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Hashimoto Sanai from the series Thirty Great Loyalists of Early Modern Times

Kiritani (Kirigaya) Senrin (1876-1932)

Japanese Color Woodblock

Hashimoto Sanai

from the series Thirty Great Loyalists of

Early Modern Times

by Shimada Bokusen

Kiritani (Kirigaya) Senrin (1876-1932)

IHL Cat. #1968

About This Print

Shimada depicts the samurai philosopher Hashimoto Sanai shortly before his execution at the age of 25. He sits at his desk re-reading his treatise Keihatsuroku 啓發録 (A Book of Resolutions or Treatise on Enlightenment) which he wrote at the age of 15 in 1848. 

This print is part of a 1942 series of prints depicting historical figures who displayed great loyalty to the emperor and nation, with the purpose of reinforcing those traits in the body politic, as further explained below. 

To see additional prints from this series in this collection go to Gamō Kunpei and Rai San’yō.

About Hashimoto Sanai

Hashimoto Sanai橋本左内 (1834-1859), was a samurai born in Echizen in Fukui prefecture who lived in the last days of the Tokugawa shogunate. At the age of 15, in 1848, he went to Osaka to study Western medical science and it is there he wrote his famous Keihatsuroku, a treatise that lays out the correct behavior for young men and boys, a set of resolutions for them, that he himself followed.

Hashimoto was a strong proponent of opening up Japan to the West while keeping Japan's "own ethics and morals."1 While he supported early policies by the Shogun that contributed to opening up Japan, he later turned against the shogunate, supporting efforts to restore the emperor to power. He was executed during the Ansei Purge at the age of 25 in 1858, conducted by the Shogun's Senior Minister, Ii Naosuke, against certain anti-shogunate reformers. 

About The Series Thirty Great Loyalists of Early Modern Times 近世勤皇家三十傑

This series of thirty prints titled Thirty Great Loyalists of Early Modern Times depicts figures active in the mid/late Edo through Meiji eras who displayed great loyalty to the Emperor and, thereby, the nation. Issued in 1942 when the war in the Pacific was raging, the patriotic theme of these prints was clear.
Watanabe "G" type seal embossed on margin of some prints (reproduced "G" type seal on left for clarity)
embossed seal on
margin reading
Kinnō bunka shin kōkai [Society for the Promotion of Loyalist Culture]
The series was conceived under the direction of the patriotic organization Kinnō bunka shinkōkai (Society for the Promotion of Loyalist Culture), about which little is known.2 For some of the prints in the series, the Society collaborated with the publishing business of Watanabe Shōzaburō, as Watanabe's "G" type seal is embossed in the margin, in addition to the embossed seal of the Society, both shown to the left.  From the series' name we can assume that thirty prints were planned, although I could only locate eleven prints through a web search, which are pictured below.

All of the artists for the eleven prints were nihonga (Japanese-style) painters and their involvement might either indicate their patriotism or just a desire to stay in the good graces of the authorities during a time when artistic freedom was being greatly curtailed and artistic output directed to serve the war effort. While painting, particularly realistic looking Western painting in large formats, was the cutting edge of war art, prints served as the soft-propaganda media, focusing on building patriotism and support for the war effort on the home front. For a further explanation of the role of woodblock prints in the war effort see Prints During the War Years 1937-1945, the Occupation (and beyond).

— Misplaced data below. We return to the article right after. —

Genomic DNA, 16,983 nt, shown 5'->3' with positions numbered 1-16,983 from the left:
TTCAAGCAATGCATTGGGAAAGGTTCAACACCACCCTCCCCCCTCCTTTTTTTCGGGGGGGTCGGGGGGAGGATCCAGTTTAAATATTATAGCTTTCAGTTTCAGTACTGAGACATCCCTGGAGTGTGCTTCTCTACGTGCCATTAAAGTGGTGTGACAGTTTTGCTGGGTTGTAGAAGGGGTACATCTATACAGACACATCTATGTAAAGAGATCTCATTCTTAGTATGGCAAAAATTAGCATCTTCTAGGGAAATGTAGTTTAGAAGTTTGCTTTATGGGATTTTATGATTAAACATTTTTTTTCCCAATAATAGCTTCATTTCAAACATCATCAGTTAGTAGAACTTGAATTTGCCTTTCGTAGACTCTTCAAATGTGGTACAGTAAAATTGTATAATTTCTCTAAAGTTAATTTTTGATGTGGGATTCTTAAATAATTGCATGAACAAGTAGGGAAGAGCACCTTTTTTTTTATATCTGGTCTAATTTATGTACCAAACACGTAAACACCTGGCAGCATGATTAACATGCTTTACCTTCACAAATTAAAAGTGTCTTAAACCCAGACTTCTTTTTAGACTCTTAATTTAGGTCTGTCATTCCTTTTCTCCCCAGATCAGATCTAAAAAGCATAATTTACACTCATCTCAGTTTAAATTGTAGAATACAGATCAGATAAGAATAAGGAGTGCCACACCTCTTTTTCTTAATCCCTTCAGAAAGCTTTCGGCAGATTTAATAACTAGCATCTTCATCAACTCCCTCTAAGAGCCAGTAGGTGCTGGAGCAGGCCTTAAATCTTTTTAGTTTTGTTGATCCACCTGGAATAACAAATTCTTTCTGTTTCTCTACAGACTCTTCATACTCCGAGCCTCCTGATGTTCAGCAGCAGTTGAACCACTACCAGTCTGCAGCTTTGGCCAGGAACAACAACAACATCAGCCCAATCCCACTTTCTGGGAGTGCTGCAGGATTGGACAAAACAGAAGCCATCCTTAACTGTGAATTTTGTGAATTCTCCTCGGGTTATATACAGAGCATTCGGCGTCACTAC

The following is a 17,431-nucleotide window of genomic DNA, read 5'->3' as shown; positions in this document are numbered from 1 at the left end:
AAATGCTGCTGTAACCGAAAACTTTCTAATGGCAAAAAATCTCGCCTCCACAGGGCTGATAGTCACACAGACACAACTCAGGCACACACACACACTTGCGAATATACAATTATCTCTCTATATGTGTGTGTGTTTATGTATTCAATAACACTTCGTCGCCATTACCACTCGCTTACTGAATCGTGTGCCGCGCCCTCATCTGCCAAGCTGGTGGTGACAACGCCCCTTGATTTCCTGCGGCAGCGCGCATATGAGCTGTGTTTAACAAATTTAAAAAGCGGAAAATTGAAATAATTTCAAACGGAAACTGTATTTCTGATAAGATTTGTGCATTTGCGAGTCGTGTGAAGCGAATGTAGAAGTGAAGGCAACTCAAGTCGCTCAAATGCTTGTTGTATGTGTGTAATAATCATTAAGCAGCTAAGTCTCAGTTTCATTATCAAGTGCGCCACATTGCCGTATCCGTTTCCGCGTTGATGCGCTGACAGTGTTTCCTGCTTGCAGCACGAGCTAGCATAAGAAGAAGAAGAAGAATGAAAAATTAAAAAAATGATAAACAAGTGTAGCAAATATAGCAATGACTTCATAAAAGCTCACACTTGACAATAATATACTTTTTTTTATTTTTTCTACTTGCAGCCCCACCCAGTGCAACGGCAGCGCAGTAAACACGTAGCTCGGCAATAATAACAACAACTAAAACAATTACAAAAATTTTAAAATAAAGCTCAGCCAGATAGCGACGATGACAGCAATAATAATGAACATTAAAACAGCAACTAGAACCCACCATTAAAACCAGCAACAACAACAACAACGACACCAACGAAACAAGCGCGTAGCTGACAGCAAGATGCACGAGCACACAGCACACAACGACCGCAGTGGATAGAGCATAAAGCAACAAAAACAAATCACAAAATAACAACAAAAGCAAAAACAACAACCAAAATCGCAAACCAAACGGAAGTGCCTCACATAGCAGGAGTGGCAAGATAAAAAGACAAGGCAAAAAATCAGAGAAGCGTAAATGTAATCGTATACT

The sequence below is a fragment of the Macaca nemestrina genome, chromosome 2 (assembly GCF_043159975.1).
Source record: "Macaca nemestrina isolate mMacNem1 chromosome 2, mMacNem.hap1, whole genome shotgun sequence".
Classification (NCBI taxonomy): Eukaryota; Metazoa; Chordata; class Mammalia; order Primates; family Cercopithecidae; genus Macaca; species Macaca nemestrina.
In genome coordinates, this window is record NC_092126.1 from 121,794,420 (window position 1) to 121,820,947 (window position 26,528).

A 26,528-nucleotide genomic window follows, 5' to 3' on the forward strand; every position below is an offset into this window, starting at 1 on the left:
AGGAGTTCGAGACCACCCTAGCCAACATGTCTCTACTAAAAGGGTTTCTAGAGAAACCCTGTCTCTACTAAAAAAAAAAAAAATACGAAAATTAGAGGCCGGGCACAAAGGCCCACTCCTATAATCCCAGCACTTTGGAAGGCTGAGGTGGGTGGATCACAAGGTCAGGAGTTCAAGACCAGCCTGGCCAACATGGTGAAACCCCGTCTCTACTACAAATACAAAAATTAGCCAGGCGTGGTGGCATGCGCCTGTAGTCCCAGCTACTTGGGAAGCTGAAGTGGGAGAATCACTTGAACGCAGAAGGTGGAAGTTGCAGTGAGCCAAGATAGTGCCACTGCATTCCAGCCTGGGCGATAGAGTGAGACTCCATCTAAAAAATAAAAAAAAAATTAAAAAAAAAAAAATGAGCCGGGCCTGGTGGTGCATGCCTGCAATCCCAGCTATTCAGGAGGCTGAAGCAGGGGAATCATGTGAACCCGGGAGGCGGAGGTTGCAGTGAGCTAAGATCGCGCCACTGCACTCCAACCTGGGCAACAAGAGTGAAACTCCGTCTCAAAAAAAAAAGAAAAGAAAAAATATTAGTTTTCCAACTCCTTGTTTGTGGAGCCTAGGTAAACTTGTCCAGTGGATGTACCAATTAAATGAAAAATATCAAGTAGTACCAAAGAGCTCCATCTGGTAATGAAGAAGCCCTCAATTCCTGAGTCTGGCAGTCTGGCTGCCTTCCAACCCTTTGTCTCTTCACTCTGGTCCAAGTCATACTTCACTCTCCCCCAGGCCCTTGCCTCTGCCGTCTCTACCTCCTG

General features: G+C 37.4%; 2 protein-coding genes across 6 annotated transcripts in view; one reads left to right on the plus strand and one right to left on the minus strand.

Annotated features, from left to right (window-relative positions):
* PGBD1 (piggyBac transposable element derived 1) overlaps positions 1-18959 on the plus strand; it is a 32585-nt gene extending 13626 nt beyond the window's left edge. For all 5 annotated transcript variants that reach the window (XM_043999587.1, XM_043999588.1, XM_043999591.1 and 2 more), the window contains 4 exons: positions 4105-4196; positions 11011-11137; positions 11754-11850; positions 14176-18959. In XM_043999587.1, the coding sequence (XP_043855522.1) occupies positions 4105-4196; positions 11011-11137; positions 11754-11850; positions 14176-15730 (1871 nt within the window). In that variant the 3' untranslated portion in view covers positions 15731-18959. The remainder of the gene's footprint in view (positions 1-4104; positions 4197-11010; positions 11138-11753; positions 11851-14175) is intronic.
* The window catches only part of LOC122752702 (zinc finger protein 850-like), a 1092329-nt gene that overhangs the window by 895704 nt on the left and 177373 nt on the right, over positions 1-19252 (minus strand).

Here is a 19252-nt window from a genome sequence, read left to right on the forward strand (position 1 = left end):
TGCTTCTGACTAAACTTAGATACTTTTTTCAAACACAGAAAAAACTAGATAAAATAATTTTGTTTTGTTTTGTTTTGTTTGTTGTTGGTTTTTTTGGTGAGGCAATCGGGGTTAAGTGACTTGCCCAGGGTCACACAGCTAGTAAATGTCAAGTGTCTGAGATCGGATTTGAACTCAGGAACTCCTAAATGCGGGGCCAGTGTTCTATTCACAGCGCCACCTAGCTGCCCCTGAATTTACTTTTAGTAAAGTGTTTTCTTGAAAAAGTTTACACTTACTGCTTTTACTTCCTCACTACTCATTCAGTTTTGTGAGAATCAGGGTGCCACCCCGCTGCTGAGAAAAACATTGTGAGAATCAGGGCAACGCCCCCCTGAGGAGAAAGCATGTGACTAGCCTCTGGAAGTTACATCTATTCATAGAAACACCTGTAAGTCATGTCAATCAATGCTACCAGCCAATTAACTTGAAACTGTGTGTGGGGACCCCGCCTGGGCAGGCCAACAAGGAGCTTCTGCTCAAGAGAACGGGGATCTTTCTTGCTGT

The Eleven Extant Prints from the Series

click on image to enlarge

1 Hashimoto's full statement reads "We will take the machines and techniques from them but we have our own ethics and moral." [Source: Military Intervention in Pre-War Japanese Politics Admiral Kato Kanji and the 'Washington System', Ian Gow, Routledge, 2005, p. 27.
2 The Society published a book in 1941 with the title 勤皇文化振興会 : 性質と事業 and the website of the Meiji Jingu Shrine in their chronology notes that in 1971 the received some works (possibly calligraphic works) collected by the Society. [source: https://www.rekishidb.meijijingu.or.jp/chronology/era_detail.php?year=1971&month=5]

Print Details

 IHL Catalog #1968
 Title Hashimoto Sanai 橋本左内 
 Series Thirty Great Loyalists of Early Modern Times 近世勤皇家三十傑
 Shimada Bokusen (1867–1943)
墨仙 Bokusen
 Seal 僊 Bokusen (see above)
 Publication Date 1942
embossed in right margin
不許複製 all rights reserved 
勤皇文化振興會 Kinnō bunka shin kōkai [Society for the Promotion of Loyalist Culture]

 [nagaya saku]  東々五八八 [toto? 588]

note: The significance of this oval seal beneath the Kinnō bunka shin kōkai seal which appears on several of prints in this series is unknown. It might be a publisher's seal, as this print does not carry the Watanabe seal as do other prints in the series.
 Carver unknown 
 Printer unknown 
 Impression excellent
 Colors excellent
 Condition excellent
 Format oban
 H x W Paper 10 x 15 3/8 in. (25.4 x 39.1 cm) 
 H x W Image 9 1/2 x 14 in. (24.1 x 35.6 cm) 
 Collections This Print
 Reference Literature 
last update:
4/1/2019 created